December 04, 2008


Abe Lincoln Crosses a Creek: A Tall, Thin Tale (Introducing His Forgotten Frontier Friend). By Deborah Hopkinson. Illustrated by John Hendrix. Schwartz & Wade. $16.99.

Stitchin’ and Pullin’: A Gee’s Bend Quilt. By Patricia C. McKissack. Illustrated by Cozbi A. Cabrera. Random House. $17.99.

     A tremendously cleverly told story that feels like an Old West “tall tale” but has its basis in fact, Abe Lincoln Crosses a Creek is the story of a day when seven-year-old Abe might well have drowned had it not been for his “forgotten frontier friend,” Austin Gollaher. Deborah Hopkinson bases her story on historical accounts of Abe’s Kentucky childhood and the boy identified in several sources as his “playmate.” But the exact happenings that momentous-in-retrospect day at Knob Creek are not known, and that is where John Hendrix comes in with some of the most wonderful illustrations in any children’s book this year. Hendrix pulls himself, as artist, into the story: his right hand is seen drawing Knob Creek and its surroundings at the beginning; he inserts arrows and other highlights to emphasize dramatic parts of the narrative; he creates a huge display sign for Hopkinson’s mid-narrative interruption at the moment when young Abe falls, or might have fallen, into the rain-swollen creek; his brush appears at the far right of the page, drawing the rough water, as the narrative resumes in a different way; and much more. The book becomes a marvelous author-artist collaboration, as when Abe is seen falling into the creek and the next page shows nothing much but trees, with Hopkinson’s words to her collaborator, “Wait. Where’s Austin? Now, John, don’t let him wander off to chase a partridge…” And then we see Hendrix illustrating various ways Austin might have helped Abe out of the creek (since no one is sure what he actually did); and we see Hendrix picturing grown-up Austin with President Lincoln, but that never happened, so we see the picture in the process of being erased, and...well, Abe Lincoln Crosses a Creek is a succession of astonishments, each one better than the last, and it is certainly one of the cleverest and best-structured books for ages 4-8 to come along in quite some time. And its moral – about the importance of people who do not necessarily make it into history books – is a simply wonderful one.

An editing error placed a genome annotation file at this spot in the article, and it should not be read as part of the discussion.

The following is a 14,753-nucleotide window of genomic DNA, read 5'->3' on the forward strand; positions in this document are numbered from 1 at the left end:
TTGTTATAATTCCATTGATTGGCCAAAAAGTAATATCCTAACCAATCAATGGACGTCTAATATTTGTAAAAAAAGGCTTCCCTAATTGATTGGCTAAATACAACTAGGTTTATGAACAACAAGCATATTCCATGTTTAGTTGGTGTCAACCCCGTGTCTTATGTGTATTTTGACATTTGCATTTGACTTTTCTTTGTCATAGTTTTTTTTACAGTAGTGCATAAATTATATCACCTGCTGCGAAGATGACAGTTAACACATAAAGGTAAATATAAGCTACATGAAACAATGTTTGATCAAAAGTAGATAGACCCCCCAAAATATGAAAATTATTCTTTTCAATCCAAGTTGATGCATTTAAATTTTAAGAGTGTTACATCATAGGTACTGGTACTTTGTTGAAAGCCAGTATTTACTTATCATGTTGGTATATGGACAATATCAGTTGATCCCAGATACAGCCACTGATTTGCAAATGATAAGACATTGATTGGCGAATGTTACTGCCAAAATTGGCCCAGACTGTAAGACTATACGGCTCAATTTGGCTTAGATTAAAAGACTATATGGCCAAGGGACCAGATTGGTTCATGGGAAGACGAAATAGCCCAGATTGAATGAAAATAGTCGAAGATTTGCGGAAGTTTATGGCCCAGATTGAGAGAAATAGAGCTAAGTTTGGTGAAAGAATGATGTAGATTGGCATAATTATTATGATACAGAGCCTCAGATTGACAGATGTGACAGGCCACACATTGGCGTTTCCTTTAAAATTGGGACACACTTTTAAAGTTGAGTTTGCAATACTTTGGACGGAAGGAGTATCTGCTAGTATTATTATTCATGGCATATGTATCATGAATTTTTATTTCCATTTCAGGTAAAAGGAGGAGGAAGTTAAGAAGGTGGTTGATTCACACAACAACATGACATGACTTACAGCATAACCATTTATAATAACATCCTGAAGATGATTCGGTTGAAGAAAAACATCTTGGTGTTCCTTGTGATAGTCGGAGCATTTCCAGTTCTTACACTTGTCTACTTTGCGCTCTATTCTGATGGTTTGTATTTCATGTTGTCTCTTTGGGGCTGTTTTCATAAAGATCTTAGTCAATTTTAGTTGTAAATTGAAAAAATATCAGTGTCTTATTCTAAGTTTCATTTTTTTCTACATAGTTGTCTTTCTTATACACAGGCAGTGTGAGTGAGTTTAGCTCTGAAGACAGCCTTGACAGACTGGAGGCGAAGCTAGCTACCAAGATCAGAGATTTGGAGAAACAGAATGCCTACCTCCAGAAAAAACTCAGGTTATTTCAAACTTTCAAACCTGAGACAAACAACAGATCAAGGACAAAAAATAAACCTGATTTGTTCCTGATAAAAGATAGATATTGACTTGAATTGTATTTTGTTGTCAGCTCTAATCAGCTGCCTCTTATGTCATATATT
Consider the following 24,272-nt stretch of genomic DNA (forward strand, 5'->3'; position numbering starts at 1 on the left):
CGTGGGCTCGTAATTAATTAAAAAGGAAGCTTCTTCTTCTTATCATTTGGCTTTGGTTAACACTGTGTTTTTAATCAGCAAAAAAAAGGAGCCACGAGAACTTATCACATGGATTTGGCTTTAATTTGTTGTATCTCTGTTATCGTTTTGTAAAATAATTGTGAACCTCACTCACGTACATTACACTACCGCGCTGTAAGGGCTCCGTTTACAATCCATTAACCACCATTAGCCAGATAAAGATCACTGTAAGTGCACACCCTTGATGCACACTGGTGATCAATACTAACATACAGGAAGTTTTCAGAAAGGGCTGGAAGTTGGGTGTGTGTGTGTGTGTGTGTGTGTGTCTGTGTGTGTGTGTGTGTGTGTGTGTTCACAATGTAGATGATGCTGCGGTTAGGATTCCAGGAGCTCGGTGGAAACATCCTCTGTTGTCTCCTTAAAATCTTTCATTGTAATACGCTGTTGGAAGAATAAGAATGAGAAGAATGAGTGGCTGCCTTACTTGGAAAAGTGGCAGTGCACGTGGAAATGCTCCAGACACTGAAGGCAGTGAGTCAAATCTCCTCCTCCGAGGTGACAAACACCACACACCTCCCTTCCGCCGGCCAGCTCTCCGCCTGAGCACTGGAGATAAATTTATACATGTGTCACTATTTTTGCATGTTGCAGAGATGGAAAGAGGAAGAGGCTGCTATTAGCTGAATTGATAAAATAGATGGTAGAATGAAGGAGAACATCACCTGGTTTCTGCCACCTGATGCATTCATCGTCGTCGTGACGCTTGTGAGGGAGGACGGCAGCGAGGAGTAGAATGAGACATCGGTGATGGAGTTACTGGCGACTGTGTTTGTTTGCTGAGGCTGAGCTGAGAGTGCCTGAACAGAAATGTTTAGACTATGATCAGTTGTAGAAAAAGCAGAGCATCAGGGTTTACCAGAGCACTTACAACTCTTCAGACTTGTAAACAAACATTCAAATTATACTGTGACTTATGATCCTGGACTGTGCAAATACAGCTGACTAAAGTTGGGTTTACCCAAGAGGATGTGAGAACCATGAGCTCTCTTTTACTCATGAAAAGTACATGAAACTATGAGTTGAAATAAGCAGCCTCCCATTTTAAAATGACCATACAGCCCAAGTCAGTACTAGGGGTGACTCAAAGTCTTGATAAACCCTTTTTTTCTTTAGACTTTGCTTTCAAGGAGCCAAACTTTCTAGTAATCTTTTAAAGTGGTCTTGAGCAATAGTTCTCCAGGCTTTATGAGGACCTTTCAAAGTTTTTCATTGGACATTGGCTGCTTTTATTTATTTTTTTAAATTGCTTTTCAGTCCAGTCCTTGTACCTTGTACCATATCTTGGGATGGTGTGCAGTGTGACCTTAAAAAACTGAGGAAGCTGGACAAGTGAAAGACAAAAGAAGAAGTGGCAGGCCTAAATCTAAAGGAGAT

Stitchin’ and Pullin’ is for slightly older readers – ages 6-10 – and tells its story with high seriousness rather than humor. It is a story that touches in its own way on Abe Lincoln, although he is not directly part of it, for this is the tale of poor blacks living in the rural South and expressing themselves both practically and artistically through making quilts – originally for families to use to stay warm, but also as mementoes of events in the lives of the former slaves who settled in Gee’s Bend, Alabama, after the Civil War. Over time, the quilts took on additional and more complex meanings, as Patricia McKissack explains; and they were eventually discovered by people in the larger world, with the result that mass-market stores (notably Sears) started having them made to order for widespread sale. The quilts have even been displayed in museums and portrayed on U.S. postage stamps. But McKissack’s story – whose illustrations, by quilter Cozbi Cabrera, are filled with quilt colors, shapes and patches – is told in a personal way, in the voice of a young girl working on her first quilt with the adult women of Gee’s Bend. “A quilt is a puzzle made of cloth,” the young quilter explains, and then shows what some of the puzzle’s pieces are: a history of the once-isolated community, then its discovery “by sociologists, historians, educators, and journalists, who came from everywhere,” and then the way it subsided back into its original quiet ways for a time – until the 1960s and beyond, as the fabric of society changed in ways that were reflected in the fabric of the quilts as well. Stitchin’ and Pullin’ is an unusual approach to the often-told tale of the struggle for civil rights in the South, and is more approachable than many other narratives of the same events. What holds it together so well are the quilts themselves – just as what holds the bits of fabric together in a Gee’s Bend quilt are the skill, experience and love of the quilters.

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